Does Saga Support Appchains or Rollups?
As the number of users of public blockchain networks grow, much experimentation, innovation and investment has been poured into making blockchains more scalable. Public blockchain networks can be segmented into one of three categories: “monolithic”, “modular” or “multichain” — each with their own trade-offs in regards toscalability, security and decentralization.
As the number of users of public blockchain networks grow, much experimentation, innovation and investment has been poured into making blockchains more scalable. Public blockchain networks can be segmented into one of three categories: “monolithic”, “modular” or “multichain” — each with their own trade-offs in regards to scalability, security and decentralization.
In a previous post, we discussed how Saga’s original vision as a ‘chain to launch chains’ fits squarely into the multichain mold of blockchain architecture. That said, as our technology has matured, we’ve realized that our automation technology can play a critical role in modular blockchains as well. In this blog post, we’ll touch upon the key distinctions between multichain blockchain networks (otherwise known as appchains) and modular blockchain networks (which heavily rely on rollup technology). We’ll discuss how Saga’s partnership with Celestia is an important first step to making Saga one of the key infrastructure providers across all of Web3. Finally, we’ll go over blockchain design from a developer’s point of view and the trade-offs that must be considered when deploying to different kinds of dedicated blockspace. Let’s dive in.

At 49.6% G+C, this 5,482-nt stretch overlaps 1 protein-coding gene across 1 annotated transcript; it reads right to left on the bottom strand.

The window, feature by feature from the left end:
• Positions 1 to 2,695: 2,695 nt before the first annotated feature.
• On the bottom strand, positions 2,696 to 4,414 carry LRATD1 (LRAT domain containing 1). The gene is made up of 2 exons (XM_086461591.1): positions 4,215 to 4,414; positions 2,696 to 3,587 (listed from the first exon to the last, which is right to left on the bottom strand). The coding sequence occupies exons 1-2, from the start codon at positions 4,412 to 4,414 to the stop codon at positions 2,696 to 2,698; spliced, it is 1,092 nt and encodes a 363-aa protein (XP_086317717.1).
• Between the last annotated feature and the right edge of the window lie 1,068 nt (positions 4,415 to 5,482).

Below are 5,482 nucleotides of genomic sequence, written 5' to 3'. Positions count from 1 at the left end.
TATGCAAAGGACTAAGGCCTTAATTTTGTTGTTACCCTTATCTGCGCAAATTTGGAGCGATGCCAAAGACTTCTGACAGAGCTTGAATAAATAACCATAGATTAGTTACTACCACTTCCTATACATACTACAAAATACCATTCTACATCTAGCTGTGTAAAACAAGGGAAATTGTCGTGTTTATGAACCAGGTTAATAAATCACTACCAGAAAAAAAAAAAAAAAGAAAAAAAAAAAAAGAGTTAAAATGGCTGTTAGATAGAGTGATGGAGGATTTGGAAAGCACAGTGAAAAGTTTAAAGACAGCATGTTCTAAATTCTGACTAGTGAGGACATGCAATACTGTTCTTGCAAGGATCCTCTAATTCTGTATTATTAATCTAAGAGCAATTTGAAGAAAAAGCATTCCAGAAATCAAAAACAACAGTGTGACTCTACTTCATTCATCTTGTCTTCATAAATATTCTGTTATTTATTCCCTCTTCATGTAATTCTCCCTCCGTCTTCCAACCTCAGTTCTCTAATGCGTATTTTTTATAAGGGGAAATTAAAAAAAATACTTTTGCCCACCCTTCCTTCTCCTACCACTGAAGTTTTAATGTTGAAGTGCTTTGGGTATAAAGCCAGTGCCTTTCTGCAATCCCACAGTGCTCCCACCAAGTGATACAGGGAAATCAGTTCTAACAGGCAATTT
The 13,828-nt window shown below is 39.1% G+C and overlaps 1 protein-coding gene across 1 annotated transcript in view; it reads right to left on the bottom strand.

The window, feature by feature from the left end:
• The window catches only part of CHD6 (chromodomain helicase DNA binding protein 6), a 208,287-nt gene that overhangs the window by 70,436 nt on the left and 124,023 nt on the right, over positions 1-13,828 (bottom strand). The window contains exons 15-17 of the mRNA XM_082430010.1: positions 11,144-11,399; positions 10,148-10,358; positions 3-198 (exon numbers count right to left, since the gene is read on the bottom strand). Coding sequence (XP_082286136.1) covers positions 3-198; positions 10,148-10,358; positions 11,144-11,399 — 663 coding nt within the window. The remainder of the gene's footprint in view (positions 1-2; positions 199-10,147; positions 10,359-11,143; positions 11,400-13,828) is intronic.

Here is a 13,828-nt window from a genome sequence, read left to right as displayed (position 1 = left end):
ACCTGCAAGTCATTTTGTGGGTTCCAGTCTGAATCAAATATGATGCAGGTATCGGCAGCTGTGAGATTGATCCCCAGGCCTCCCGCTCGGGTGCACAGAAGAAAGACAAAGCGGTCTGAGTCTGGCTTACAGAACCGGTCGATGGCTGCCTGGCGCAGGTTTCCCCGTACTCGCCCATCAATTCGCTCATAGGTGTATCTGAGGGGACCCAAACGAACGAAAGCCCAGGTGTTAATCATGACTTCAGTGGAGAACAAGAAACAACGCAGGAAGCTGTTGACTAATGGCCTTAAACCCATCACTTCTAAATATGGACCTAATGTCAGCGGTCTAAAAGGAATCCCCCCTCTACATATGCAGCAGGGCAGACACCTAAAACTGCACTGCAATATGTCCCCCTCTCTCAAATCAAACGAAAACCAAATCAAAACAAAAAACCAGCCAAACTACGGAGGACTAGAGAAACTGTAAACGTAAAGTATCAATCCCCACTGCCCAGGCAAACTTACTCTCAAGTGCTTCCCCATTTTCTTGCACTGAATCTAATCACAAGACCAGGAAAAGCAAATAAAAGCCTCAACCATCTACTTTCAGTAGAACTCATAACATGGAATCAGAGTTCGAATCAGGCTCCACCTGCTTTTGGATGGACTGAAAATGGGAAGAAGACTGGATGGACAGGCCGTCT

Saga Automates the Deployment of Appchains
Saga’s original design is meant to provide critical infrastructure to the appchain vision, where the Saga protocol abstracts away the creation of a blockchain by leveraging IBC. All blockchains deployed via Saga’s tooling come equipped with IBC for cross-chain communication and are validated by the same validator set for the Saga mainnet. IBC is utilized, along with interchain security, to secure new blockchains. Should validators ever misbehave in their validator duties, IBC is utilized to relay this misbehavior back to the Saga protocol, where a validators’ financial stake can be slashed.